You may be asking yourself what fear has to do with crocheting. So much more than you can ever imagine! Fear keeps us in a rut: using the same yarns, shopping the same paths, befriending the same kinds of people. Refusing to change our perspectives and viewpoints is much like using the same colors of yarn with the same stitch. Quite frankly, it is boring, wrong, and keeps us trapped. As artists, we know that variety, changing things up, having a new viewpoint, and trying a new medium can all totally change the end result, enriching our work and propelling us forward into new ideas.
For the past month, I have been crocheting in monotone colors, first blue and now white. I am so incredibly bored. Even though, texturally, the stitches are interesting, monotone crochet is not my cup of tea. Put all of the textured squares together, and it is quite exciting. But right now, in the middle of this afghan, it is mind-numbing and plain hard work. I know, I know, you never hear me say that about yarn, crochet or afghans.
Fear and Crocheting
The fear of changing my mind has kept me here in this monochrome rut, but I am close to the end of this crochet blanket.
(Actually, it is the overabundance of white and blue yarn in Yarntopia that is keeping me on track — and the fear of having to buy more yarn. I just hope I can finish both of these afghans without needing to buy any more yarn!)
Stepping Out of My Box
Your fear may be different. It may be fear of color, fear of new stitches, fear of commitment to crocheting an afghan, fear of trying something new, or fear of being seen as different. Kick that fear out of your life and move on! Just start step-by-step, and you will soon overcome it.
I am a person that likes the same things, same foods, and same restaurants. I know this is because I have some food issues that result in migraines. Fear of migraines has kept me from trying new foods and new restaurants. But, I have been making myself try new places and order new food. I will say that some of the food I’ve tried is not my thing or too incredibly spicy-hot. But, some has been wonderful. So, my thought is this: be prepared for a little disappointment when you try something new — it might not work out for the best the first time around.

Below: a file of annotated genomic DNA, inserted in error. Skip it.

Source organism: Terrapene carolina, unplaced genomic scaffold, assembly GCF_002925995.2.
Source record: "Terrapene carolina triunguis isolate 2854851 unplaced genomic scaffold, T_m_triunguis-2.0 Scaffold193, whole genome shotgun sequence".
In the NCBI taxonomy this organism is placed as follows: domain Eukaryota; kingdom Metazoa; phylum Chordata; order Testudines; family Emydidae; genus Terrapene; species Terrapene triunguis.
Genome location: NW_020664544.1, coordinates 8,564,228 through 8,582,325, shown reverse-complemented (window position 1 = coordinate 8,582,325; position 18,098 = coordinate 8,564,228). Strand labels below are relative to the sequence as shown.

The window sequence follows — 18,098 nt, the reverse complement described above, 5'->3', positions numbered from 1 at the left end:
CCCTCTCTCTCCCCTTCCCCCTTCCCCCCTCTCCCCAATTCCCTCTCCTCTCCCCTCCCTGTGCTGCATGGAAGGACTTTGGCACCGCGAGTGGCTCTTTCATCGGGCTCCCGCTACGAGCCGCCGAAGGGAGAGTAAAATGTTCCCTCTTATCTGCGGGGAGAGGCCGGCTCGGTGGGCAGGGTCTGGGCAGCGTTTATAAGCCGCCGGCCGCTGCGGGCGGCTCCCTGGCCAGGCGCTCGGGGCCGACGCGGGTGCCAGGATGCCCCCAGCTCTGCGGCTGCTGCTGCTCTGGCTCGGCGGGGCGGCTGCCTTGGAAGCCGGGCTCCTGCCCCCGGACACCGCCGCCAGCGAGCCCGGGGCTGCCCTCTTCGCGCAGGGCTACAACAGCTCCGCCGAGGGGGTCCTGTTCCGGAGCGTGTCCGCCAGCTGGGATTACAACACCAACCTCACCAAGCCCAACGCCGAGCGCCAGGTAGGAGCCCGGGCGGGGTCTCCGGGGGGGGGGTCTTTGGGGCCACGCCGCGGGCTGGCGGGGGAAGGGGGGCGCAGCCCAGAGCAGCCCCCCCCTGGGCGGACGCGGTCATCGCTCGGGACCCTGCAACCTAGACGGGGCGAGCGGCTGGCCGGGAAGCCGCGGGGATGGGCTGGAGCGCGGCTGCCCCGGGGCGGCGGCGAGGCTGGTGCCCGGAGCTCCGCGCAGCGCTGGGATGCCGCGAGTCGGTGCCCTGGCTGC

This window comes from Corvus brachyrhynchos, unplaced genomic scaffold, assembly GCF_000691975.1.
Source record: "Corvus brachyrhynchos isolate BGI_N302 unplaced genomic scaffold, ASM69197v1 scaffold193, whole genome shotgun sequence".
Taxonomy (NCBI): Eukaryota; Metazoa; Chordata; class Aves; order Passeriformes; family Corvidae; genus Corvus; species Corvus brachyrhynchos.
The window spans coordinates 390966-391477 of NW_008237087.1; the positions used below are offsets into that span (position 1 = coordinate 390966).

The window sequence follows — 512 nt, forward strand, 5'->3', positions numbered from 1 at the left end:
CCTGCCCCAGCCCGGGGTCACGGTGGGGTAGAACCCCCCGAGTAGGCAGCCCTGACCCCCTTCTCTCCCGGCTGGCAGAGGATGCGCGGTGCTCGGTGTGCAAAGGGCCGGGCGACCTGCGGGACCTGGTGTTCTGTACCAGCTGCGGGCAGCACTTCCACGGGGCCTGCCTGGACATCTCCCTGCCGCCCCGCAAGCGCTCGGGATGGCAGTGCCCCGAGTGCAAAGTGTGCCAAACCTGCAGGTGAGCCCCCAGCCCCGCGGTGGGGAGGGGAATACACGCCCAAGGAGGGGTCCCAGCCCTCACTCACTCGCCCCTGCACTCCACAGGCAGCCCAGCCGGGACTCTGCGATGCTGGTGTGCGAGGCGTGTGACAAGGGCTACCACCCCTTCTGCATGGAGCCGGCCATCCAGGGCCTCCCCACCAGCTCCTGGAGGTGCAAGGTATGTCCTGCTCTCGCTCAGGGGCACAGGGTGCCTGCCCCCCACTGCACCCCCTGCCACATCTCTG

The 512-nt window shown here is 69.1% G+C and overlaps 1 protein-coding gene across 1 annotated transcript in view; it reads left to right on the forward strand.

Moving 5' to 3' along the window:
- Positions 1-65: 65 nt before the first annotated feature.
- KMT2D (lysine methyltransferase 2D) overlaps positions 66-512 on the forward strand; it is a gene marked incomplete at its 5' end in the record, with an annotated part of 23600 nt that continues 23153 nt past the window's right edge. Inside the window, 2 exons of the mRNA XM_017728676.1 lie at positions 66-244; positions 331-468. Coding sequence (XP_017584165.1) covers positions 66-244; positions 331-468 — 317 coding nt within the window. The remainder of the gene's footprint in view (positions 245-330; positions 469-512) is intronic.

A Different Kind of Creating
I have also been painting some wood planks we have for wall decorations. The first three turned out great, number four was good, and number five… well, take a look and see what you think.
Yes, I passed grade school, and I do know how to spell ‘Merry.’ The next one is going to be ‘Christmas.’ I guess I was tired, so I quit while I was ahead. I will take another shot at it this next weekend.
So the thought I leave you with is to try something new; don’t be afraid, keep trying, and don’t give up!
Creating Washcloth Patterns
I have been on a binge creating new square patterns for washcloths or an afghan or two, and it has been disappointing. It is just plain hard work to jump the tracks and create a different rhythm in my crochet. I have frogged more than crocheted lately, but the two crochet patterns below are easy and small enough to frog without feeling like a failure.
What I am excited about is the washcloth patterns that I just released.
The first is this Ridged Stripe. It uses front post crochet so you can get used to the stitch, along with half double crochet.
Here is the Textured Stripes washcloth pattern.Both are free downloads in the blog shop. Whip one up, place in a gift basket, add some beautiful spa products, and you have a lovely gift! There will be a total of four washcloth patterns for you to add to the basket. The two patterns mentioned above are free in the shop today and every day. Just download them and start crocheting!
I will say that crocheting with the full spectrum of color is far more exciting and enriching than staying with monochrome. But, as my Gran would say, “Don’t judge a book by its cover,” and “If you don’t have anything nice to say, don’t say anything at all.”
Talk to you later,
There will be another set of washcloth patterns coming in the next couple of weeks so keep coming back — and yes, they aren’t blue!